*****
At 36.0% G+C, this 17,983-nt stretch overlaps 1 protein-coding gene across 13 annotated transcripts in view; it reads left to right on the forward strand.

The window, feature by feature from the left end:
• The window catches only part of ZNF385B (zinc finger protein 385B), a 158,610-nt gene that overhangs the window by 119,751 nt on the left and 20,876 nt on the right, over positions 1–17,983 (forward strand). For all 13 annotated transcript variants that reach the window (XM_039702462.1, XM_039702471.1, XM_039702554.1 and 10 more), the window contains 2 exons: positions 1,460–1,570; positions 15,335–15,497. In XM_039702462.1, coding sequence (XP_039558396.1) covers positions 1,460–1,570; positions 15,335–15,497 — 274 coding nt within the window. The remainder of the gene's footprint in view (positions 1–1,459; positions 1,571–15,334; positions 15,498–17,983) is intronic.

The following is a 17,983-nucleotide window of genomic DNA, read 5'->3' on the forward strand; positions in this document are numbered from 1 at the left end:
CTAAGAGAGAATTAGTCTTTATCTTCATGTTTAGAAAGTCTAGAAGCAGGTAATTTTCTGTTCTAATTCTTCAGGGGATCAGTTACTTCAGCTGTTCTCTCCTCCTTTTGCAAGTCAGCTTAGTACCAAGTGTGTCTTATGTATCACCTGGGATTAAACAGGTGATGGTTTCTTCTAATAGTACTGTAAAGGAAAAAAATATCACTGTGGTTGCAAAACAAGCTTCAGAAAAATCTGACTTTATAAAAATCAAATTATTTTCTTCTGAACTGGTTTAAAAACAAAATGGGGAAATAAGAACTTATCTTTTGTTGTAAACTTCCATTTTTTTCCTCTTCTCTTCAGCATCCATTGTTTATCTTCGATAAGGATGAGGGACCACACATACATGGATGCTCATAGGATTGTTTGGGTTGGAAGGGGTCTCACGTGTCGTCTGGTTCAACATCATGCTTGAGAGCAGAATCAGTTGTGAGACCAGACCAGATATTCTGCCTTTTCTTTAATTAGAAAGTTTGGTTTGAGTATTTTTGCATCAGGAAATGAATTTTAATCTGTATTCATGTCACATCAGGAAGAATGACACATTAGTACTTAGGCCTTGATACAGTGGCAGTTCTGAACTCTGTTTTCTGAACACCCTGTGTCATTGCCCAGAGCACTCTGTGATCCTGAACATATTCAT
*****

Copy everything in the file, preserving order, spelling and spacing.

At 36.0% G+C, this 17,983-nt stretch overlaps 1 protein-coding gene across 13 annotated transcripts in view; it reads left to right on the forward strand.

The window, feature by feature from the left end:
• The window catches only part of ZNF385B (zinc finger protein 385B), a 158,610-nt gene that overhangs the window by 119,751 nt on the left and 20,876 nt on the right, over positions 1–17,983 (forward strand). For all 13 annotated transcript variants that reach the window (XM_039702462.1, XM_039702471.1, XM_039702554.1 and 10 more), the window contains 2 exons: positions 1,460–1,570; positions 15,335–15,497. In XM_039702462.1, coding sequence (XP_039558396.1) covers positions 1,460–1,570; positions 15,335–15,497 — 274 coding nt within the window. The remainder of the gene's footprint in view (positions 1–1,459; positions 1,571–15,334; positions 15,498–17,983) is intronic.

The following is a 17,983-nucleotide window of genomic DNA, read 5'->3' on the forward strand; positions in this document are numbered from 1 at the left end:
CTAAGAGAGAATTAGTCTTTATCTTCATGTTTAGAAAGTCTAGAAGCAGGTAATTTTCTGTTCTAATTCTTCAGGGGATCAGTTACTTCAGCTGTTCTCTCCTCCTTTTGCAAGTCAGCTTAGTACCAAGTGTGTCTTATGTATCACCTGGGATTAAACAGGTGATGGTTTCTTCTAATAGTACTGTAAAGGAAAAAAATATCACTGTGGTTGCAAAACAAGCTTCAGAAAAATCTGACTTTATAAAAATCAAATTATTTTCTTCTGAACTGGTTTAAAAACAAAATGGGGAAATAAGAACTTATCTTTTGTTGTAAACTTCCATTTTTTTCCTCTTCTCTTCAGCATCCATTGTTTATCTTCGATAAGGATGAGGGACCACACATACATGGATGCTCATAGGATTGTTTGGGTTGGAAGGGGTCTCACGTGTCGTCTGGTTCAACATCATGCTTGAGAGCAGAATCAGTTGTGAGACCAGACCAGATATTCTGCCTTTTCTTTAATTAGAAAGTTTGGTTTGAGTATTTTTGCATCAGGAAATGAATTTTAATCTGTATTCATGTCACATCAGGAAGAATGACACATTAGTACTTAGGCCTTGATACAGTGGCAGTTCTGAACTCTGTTTTCTGAACACCCTGTGTCATTGCCCAGAGCACTCTGTGATCCTGAACATATTCAT